Gold and Central Banks: A Change in Attitude
The gold market is currently showing a bearish sentiment, which had started at the beginning of last year and continues up to the present. Analysts try to know for how long we are going to maintain this sentiment and to find out if there are any forces that can drive the gold price to the upside. So, it is important to summarise how the market moved during the last year, taking into account that during the first part of 1997 we have been running along a similar path.
Principal Trends In The Gold Market During 1996
As indicated in the Gold Fields Report
- The year was dominated by the intense interest in the future development of European official gold reserves. Fear of large-scale official sales gripped the market for much of last year and played an important part in driving clown the gold price. Rumours about new sales were very important, even though on a net basis official sector sale came to "only" 239 tonnes in 1996, close to the average level of net sales for the last 10 years of 213 tonnes.
- Mine production grew at the fastest rate since 1992.
- A series of official transactions and statements ensured that any positive sentiment in the gold market would be short-lived.
- In March, Belgium announced that it had completed the sale of 203 tonnes of gold "with another central bank."
- Throughout the year, discussions took place at the IMF about the possibility of selling 5% of its gold reserves in order to aid some of the· most heavily indebted countries.
- The Swiss National Bank can now, see a change in its previously passive policy on gold.
- During the fourth quarter, the Netherlands sold 300-tonnes of its reserves, as had been announced in early January 1997.
- New York investment funds sold short heavily.
- There have been none official purchases on a world wide basis since 19 88 and, bar hoarding, a major component of demand at the end of the 1980s, had declined by last year to only 5% of the total demand.
- On the official purchase side, two countries were prominent: China and Russia. It appears that most of these purchases were done with the objective of portfolio diversification, especially in the context of huge inflows of foreign exchange in recent years.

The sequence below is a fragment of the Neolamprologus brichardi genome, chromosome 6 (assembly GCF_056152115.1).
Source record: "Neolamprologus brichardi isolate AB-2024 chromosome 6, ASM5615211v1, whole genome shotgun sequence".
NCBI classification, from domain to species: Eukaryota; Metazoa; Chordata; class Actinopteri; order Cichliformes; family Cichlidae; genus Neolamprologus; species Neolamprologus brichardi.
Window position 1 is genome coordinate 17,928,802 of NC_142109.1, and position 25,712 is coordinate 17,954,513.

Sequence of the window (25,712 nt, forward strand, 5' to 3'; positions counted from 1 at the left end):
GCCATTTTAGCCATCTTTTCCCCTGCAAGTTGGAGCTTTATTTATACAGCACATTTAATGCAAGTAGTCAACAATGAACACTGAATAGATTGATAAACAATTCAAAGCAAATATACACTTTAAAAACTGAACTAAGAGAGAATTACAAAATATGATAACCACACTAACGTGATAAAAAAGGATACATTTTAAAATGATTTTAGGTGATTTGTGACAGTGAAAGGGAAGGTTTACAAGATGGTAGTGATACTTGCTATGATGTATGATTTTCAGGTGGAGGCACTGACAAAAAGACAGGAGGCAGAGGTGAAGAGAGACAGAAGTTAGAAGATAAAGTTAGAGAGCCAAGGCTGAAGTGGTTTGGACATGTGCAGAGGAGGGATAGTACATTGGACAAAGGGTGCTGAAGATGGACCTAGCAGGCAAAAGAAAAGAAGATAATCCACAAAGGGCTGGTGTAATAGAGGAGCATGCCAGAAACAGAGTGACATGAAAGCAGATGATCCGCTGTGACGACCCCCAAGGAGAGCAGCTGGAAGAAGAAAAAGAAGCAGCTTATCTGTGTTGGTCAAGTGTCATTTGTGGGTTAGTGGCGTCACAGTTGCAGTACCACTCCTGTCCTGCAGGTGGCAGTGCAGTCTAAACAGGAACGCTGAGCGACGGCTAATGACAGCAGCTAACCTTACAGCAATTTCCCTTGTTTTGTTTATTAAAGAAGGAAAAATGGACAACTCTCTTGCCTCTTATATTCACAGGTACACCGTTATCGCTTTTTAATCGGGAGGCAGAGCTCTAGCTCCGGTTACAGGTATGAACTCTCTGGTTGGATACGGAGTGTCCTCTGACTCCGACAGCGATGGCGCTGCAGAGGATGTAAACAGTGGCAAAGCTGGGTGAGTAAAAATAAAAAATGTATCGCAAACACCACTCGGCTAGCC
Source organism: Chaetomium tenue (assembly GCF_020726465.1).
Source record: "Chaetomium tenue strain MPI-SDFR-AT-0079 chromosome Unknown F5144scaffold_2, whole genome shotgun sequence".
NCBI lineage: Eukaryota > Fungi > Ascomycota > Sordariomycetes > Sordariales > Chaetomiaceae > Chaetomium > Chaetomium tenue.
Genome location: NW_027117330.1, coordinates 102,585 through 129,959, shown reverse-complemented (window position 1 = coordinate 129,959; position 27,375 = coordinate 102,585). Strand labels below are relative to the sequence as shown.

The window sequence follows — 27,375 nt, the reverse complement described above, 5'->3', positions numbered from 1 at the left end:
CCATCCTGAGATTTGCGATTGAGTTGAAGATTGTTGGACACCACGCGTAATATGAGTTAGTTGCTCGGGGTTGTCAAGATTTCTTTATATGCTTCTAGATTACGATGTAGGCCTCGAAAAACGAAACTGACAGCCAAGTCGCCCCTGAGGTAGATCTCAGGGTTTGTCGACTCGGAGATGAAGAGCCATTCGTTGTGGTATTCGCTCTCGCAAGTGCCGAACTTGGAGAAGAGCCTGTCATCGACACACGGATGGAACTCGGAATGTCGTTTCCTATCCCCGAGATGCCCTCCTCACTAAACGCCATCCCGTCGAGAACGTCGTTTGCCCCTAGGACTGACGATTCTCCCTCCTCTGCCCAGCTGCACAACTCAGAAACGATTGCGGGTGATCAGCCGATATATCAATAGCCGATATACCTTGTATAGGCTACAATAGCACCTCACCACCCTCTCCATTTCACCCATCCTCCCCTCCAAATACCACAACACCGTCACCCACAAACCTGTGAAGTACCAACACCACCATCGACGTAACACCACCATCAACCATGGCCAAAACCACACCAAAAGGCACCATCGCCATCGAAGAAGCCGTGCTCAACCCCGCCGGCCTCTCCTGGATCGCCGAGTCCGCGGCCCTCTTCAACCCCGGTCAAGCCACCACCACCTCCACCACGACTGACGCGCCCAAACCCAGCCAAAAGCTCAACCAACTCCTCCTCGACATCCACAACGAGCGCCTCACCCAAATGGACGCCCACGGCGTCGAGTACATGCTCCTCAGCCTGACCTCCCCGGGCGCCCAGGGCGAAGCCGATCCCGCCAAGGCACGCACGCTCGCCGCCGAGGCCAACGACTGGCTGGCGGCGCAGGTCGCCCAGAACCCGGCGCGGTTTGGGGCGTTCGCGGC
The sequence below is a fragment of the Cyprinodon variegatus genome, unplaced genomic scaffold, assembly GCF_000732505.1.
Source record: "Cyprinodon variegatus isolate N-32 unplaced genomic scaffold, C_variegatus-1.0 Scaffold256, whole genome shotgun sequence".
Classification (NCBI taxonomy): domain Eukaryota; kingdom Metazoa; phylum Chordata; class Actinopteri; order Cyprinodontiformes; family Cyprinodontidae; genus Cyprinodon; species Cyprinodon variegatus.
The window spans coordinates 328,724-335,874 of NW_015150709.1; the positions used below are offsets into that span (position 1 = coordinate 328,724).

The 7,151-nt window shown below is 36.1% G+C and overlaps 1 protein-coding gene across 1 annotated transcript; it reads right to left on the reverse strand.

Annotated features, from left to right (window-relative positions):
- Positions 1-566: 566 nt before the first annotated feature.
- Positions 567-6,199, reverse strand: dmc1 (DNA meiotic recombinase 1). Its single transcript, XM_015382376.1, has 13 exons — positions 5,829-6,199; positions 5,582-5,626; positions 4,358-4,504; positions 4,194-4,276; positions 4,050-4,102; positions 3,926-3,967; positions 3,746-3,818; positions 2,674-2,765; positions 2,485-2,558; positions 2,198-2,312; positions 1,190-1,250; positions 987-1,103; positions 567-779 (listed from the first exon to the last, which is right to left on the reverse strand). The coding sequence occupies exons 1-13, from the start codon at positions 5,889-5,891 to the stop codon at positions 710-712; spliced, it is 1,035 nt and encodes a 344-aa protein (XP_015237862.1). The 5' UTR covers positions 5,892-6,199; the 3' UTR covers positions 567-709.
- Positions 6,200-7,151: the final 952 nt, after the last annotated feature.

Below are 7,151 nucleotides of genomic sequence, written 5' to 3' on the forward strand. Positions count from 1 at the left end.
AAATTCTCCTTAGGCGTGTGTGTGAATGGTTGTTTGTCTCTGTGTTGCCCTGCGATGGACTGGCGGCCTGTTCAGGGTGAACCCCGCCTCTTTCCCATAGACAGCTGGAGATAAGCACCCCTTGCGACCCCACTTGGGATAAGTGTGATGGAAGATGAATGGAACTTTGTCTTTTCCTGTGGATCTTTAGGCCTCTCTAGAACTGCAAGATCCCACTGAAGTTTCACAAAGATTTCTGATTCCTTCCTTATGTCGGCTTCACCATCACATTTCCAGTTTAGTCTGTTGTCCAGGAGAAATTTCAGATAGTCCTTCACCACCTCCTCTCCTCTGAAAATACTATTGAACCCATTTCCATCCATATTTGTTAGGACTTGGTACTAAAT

- The investment interest declined during the year. The sharp fall in coin and bar hoarding demand showed a clear circular relationship between the falling price and the lack of investment interest, with the perception of falling prices encouraging short selling and the resulting sale of borrowed gold pushing the price down further.
- Fabrication rose slightly.
- Producer forward sales appeared for the first time on the demand side of the equation as a result of a net year-on-year decline on forward selling positions.
In their wish to forecast future movements of the market, analysts are continuously looking at central banks. Based on past years' experiences, central banks are regarded as probable net sellers of gold.
The first issue is to recognize that they hoard too much gold and that, in this context, there are good possibilities that some of them decide to reduce their holdings.
The Size Of Central Banks' Gold Reserves
UBS has recently published a very in the resting chart that includes the evolution of central banks' gold reserves. In general, there is a reduction from 36,289 tonnes in 1960to 34,439 tonnes in 1996. Two groups were behind this reduction: the industrialised countries and Latin America (although the sizes of their reductions were quite different).
All other groups increased their holdings of gold reserves, especially Asia (excluding Japan, which is grouped with the industrialised group) and the Middle East. Figures on East Europe - although they show impressive growth - are very difficult to analyse, in that good information is not available for the first part of the period under study. It is important to point out the strong Multilateral Agencies' group growth.
It is easy to perceive that gold reserves are very large in some countries. If we relate these figures to the total reserves of each country, we see that in some cases the share of gold is extremely high. Nevertheless, sometimes the question is that many countries have undergone a reduction in their reserves (other than gold). As governments were not allowed - by law or in practice - to touch the gold reserves, the share of gold in the total has increased.
So, it is possible to conclude that there is not a pattern in the amount of gold hoarded by central banks in relation to neither the size of the country nor to their total reserves. On the other hand, it is not clear why central banks hoard gold - a matter that has been thoroughly discussed in our institution s.